Presbyterian Church of East Africa Nyaga Church in Githunguri, Kiambu County, held a crowd pulling drama festival last Sunday which was themed on the Biblical prodigal son.
The festival had four genres, consisting of plays, folk songs, memory verses and set piece. All based their presentations on the life of the son who wastes his inheritance but finds his father waiting for him with love upon his return as a beggar.
The winning play by the host church is based on the story of a young man who goes to his father who is bed-ridden in hospital to demand for his share of the old man’s fortune. The father gives him a cheque, and the man goes on the rampage, painting Nairobi City red. But a fool and his money, soon are parted. He is soon reduced to a destitute and starts taking any available menial job.
The girls, christened minji minji, a recent popular phrase in Kenya referring to beautiful young women, kept the young man in great company but fled after the young man was broke. In a tale of redemption, the young man sees the light and goes back home, not at the least expecting to be received well there. But the father, who has since recovered, is forgiving, and he gives him a hero’s reception.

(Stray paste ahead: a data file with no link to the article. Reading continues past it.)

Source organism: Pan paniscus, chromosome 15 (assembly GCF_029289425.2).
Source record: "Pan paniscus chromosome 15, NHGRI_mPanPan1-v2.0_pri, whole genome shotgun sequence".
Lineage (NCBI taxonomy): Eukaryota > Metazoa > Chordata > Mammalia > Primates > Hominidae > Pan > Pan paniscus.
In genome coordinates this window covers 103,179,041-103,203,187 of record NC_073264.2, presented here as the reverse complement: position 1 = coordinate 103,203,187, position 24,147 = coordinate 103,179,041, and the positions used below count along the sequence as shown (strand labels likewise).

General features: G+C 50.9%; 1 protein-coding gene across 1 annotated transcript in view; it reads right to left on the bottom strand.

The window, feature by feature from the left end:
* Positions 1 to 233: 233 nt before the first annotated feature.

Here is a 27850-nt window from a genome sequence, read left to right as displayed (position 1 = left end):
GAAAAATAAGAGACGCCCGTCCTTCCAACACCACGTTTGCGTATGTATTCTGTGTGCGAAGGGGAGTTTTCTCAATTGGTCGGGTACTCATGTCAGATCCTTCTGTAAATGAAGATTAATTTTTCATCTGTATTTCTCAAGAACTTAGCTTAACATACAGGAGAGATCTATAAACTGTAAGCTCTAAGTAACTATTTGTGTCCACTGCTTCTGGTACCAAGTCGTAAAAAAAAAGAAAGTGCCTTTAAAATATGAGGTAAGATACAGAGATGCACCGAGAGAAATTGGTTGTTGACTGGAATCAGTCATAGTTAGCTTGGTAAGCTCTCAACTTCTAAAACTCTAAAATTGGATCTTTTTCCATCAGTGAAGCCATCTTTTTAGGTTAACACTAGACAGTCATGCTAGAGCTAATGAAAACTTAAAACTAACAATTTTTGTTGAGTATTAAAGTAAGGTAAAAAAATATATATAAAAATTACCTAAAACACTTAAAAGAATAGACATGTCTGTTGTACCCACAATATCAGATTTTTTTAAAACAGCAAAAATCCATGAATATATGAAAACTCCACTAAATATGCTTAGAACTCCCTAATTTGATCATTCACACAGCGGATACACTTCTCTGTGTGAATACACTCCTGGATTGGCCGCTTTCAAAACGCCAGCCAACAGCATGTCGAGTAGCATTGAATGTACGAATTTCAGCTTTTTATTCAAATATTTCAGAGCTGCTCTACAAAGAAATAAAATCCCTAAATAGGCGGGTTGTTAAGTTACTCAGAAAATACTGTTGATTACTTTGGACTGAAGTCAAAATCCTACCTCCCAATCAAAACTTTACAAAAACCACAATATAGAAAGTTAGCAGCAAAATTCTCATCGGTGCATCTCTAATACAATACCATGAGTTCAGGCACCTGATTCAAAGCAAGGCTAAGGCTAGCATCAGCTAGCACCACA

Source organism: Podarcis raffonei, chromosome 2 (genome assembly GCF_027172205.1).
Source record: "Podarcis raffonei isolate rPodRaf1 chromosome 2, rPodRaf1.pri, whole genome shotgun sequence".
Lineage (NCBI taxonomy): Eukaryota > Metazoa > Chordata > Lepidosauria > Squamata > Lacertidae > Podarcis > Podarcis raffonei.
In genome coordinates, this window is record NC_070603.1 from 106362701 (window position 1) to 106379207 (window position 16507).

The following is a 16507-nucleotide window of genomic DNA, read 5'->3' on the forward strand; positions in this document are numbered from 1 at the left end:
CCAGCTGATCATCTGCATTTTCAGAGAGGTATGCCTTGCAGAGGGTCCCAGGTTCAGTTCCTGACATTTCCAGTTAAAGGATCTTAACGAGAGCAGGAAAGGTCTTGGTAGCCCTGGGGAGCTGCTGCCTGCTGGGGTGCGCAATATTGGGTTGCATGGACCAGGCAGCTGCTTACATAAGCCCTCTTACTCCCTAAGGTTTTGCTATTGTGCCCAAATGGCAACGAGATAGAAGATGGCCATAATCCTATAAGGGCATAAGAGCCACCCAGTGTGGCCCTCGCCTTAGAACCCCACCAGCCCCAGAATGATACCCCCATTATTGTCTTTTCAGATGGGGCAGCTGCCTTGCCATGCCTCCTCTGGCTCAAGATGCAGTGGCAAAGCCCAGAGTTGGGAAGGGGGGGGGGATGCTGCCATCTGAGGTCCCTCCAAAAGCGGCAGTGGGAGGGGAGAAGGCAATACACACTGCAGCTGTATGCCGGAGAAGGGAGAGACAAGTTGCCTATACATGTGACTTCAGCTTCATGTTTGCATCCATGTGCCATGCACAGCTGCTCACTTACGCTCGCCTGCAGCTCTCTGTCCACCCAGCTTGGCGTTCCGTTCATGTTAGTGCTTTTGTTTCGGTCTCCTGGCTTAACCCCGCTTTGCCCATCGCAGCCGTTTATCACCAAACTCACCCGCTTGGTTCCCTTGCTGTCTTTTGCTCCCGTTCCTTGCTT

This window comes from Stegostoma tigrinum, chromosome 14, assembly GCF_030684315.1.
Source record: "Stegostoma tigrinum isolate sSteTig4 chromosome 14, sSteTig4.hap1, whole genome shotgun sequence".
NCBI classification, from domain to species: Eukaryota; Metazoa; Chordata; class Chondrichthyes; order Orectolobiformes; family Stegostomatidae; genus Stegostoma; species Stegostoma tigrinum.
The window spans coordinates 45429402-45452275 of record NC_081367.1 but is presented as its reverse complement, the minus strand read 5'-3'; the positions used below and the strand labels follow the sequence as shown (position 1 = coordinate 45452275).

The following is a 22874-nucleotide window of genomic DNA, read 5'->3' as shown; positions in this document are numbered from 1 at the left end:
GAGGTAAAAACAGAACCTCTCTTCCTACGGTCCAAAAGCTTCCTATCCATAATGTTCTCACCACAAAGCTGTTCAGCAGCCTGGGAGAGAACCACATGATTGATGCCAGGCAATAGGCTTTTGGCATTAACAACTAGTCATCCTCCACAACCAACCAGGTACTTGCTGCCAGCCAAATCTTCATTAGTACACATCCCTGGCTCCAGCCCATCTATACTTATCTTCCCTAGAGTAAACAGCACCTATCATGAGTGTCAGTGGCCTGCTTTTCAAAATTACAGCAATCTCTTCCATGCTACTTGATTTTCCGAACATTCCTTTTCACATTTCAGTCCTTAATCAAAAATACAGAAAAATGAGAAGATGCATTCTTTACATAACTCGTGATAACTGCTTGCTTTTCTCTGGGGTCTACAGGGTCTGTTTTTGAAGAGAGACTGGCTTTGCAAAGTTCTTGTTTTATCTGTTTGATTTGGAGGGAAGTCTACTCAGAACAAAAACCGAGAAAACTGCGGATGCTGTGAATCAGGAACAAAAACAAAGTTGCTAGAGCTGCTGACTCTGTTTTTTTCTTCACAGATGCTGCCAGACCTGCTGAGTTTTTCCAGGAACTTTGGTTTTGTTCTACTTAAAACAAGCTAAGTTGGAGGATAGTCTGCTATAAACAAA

It’s the same old story, which shows the power of forgiveness and the futility of being a spendthrift. John Njau was excellent as the ailing father, while Kevin Mburu was good as the selfish prodigal son. Other members of the cast included Mary Wairimu and Jennifer Ndogo who also performed well as the gold-digging minji minji, wringing the gullible man dry.
Ngewa PCEA also had a powerful play on the same theme as were Raiyani PCEA who finished third.
“The drama festivals we hold are usually based on a common theme. We also try to involve actors of both genders and across the entire age span of the whole congregation,” said Reverend Shem Githinji, the Nyaga PCEA Parish minister who was the main organiser of the event.
“As you can see, the event features people of all ages, from children to the elderly,” he added.
In the memory verse category, Ngewa were the winners with Nyaga and Raiyani coming second and third respectively.
In the set piece music category, Raiyani took the top honours followed by Ngewa and Nyaga. Ngewa were the winners in the folksong category and were closely followed by Nyaga and Rayani. Ngewa PCEA were the overall winners, with Raiyani coming second and Nyaga third.
The staged pieces were more of a celebration than a competition. There was no tension and every performer seemed happy. The scripts were entertaining and so were the actors. The folk dances were well choreographed. So was the set piece. It was a mark of creativity for the trainers that they managed to get out of the manacles of a set bible theme.